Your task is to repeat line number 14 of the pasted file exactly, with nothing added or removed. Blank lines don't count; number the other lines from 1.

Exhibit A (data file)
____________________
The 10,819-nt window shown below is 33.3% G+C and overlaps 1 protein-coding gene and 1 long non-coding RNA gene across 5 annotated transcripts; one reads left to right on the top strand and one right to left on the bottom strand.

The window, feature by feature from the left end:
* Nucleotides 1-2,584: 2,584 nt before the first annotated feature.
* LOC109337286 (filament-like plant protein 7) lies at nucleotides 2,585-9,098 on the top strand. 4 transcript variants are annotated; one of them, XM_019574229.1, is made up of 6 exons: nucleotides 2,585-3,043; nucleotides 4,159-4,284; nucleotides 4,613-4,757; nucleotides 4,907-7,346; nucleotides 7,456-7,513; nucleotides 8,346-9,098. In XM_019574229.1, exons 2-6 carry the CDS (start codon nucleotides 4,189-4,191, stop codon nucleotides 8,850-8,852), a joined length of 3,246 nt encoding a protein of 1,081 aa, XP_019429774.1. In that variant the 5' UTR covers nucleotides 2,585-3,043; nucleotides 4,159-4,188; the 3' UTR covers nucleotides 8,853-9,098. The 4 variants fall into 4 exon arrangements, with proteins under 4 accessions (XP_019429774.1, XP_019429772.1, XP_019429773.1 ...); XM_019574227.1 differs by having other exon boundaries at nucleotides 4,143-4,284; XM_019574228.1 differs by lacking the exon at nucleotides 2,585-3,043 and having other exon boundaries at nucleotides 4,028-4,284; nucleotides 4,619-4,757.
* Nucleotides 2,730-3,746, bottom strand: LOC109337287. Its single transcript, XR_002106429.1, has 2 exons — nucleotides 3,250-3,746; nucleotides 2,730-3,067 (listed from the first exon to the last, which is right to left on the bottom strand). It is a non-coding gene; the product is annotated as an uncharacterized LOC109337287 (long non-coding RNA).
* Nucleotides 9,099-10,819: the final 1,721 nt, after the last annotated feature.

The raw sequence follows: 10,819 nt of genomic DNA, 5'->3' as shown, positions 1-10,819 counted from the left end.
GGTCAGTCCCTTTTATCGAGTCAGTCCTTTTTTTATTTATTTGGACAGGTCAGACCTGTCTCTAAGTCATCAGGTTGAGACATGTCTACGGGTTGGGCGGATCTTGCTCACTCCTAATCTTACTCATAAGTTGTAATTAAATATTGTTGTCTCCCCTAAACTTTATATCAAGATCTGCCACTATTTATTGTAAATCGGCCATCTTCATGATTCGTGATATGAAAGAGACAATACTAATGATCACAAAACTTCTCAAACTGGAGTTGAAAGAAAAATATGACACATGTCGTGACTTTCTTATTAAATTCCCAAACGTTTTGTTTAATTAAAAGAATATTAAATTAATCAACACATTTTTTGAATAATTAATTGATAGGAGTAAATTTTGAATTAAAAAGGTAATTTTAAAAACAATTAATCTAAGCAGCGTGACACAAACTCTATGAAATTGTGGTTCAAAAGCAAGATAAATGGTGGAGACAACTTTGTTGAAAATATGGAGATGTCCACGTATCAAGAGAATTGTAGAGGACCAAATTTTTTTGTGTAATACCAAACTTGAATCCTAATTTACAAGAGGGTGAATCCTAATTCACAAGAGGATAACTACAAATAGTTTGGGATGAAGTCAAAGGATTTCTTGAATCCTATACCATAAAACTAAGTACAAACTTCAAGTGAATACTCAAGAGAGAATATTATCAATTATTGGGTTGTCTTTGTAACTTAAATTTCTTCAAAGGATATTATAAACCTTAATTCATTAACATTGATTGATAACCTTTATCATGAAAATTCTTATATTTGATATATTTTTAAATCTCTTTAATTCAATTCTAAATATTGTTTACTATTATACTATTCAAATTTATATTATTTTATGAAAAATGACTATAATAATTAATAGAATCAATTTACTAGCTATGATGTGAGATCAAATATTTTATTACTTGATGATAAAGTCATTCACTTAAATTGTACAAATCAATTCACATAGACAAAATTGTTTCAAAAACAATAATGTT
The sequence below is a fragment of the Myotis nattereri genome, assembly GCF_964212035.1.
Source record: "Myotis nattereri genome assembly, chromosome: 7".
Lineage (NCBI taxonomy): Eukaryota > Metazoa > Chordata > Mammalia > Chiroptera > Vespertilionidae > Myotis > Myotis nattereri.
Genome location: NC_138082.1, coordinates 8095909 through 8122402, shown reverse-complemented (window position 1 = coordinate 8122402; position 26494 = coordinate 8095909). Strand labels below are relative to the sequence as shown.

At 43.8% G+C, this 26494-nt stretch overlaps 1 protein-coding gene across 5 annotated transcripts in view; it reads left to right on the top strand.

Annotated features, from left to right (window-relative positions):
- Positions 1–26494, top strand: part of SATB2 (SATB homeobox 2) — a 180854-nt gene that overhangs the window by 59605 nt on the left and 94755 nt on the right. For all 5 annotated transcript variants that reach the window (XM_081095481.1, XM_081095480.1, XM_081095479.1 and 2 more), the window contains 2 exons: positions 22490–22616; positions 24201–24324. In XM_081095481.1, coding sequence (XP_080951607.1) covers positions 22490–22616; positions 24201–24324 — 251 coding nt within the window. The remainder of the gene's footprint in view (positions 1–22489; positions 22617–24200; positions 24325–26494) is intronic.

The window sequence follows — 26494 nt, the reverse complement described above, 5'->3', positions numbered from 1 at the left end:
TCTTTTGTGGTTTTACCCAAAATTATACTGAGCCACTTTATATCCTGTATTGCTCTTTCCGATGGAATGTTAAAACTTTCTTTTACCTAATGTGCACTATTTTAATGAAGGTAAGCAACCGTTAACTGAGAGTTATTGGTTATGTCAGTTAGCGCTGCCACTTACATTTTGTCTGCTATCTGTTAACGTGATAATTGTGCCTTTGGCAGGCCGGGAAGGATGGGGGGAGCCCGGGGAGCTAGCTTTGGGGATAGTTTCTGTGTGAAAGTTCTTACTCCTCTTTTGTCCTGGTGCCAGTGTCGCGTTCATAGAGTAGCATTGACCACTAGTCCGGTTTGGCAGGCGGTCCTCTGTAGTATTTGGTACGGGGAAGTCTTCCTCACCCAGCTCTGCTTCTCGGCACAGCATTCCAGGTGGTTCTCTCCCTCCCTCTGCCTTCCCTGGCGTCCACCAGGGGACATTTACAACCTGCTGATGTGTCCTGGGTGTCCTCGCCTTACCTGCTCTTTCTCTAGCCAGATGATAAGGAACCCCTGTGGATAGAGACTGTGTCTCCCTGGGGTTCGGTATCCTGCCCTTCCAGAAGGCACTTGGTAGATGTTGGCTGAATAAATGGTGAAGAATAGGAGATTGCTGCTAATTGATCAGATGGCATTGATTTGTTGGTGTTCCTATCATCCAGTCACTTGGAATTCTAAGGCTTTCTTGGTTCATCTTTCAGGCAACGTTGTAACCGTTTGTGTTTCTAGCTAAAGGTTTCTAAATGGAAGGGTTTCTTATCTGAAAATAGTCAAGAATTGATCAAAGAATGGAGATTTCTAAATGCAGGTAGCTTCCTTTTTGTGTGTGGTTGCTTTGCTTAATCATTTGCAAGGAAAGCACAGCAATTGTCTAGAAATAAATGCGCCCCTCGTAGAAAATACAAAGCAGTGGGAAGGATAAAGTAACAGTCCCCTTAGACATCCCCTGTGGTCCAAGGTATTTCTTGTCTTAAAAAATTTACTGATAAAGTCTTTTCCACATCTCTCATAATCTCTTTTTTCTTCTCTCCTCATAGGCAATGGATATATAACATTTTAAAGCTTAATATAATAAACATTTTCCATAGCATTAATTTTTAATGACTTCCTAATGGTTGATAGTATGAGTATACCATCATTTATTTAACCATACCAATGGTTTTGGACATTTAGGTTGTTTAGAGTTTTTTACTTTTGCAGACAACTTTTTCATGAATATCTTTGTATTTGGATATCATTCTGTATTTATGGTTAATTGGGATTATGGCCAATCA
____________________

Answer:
Annotated features, from left to right (window-relative positions):